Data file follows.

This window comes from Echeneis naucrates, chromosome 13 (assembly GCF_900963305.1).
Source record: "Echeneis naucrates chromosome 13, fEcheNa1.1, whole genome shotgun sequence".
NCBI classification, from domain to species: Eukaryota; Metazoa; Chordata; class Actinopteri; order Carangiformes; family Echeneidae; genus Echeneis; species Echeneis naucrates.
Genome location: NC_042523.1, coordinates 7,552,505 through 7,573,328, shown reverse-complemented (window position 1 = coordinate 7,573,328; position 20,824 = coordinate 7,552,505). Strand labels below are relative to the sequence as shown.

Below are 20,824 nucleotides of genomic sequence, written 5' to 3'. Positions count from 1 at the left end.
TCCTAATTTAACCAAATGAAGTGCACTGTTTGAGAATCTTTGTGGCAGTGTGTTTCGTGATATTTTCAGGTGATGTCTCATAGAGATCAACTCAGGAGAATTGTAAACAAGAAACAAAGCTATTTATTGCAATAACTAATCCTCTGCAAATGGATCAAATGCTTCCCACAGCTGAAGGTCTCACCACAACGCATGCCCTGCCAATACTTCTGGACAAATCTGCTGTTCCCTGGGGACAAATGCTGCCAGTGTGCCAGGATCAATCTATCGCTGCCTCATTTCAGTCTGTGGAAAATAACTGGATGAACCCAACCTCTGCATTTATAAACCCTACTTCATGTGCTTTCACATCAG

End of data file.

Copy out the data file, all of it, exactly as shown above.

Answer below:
This window comes from Echeneis naucrates, chromosome 13 (assembly GCF_900963305.1).
Source record: "Echeneis naucrates chromosome 13, fEcheNa1.1, whole genome shotgun sequence".
NCBI classification, from domain to species: Eukaryota; Metazoa; Chordata; class Actinopteri; order Carangiformes; family Echeneidae; genus Echeneis; species Echeneis naucrates.
Genome location: NC_042523.1, coordinates 7,552,505 through 7,573,328, shown reverse-complemented (window position 1 = coordinate 7,573,328; position 20,824 = coordinate 7,552,505). Strand labels below are relative to the sequence as shown.

Below are 20,824 nucleotides of genomic sequence, written 5' to 3'. Positions count from 1 at the left end.
TCCTAATTTAACCAAATGAAGTGCACTGTTTGAGAATCTTTGTGGCAGTGTGTTTCGTGATATTTTCAGGTGATGTCTCATAGAGATCAACTCAGGAGAATTGTAAACAAGAAACAAAGCTATTTATTGCAATAACTAATCCTCTGCAAATGGATCAAATGCTTCCCACAGCTGAAGGTCTCACCACAACGCATGCCCTGCCAATACTTCTGGACAAATCTGCTGTTCCCTGGGGACAAATGCTGCCAGTGTGCCAGGATCAATCTATCGCTGCCTCATTTCAGTCTGTGGAAAATAACTGGATGAACCCAACCTCTGCATTTATAAACCCTACTTCATGTGCTTTCACATCAG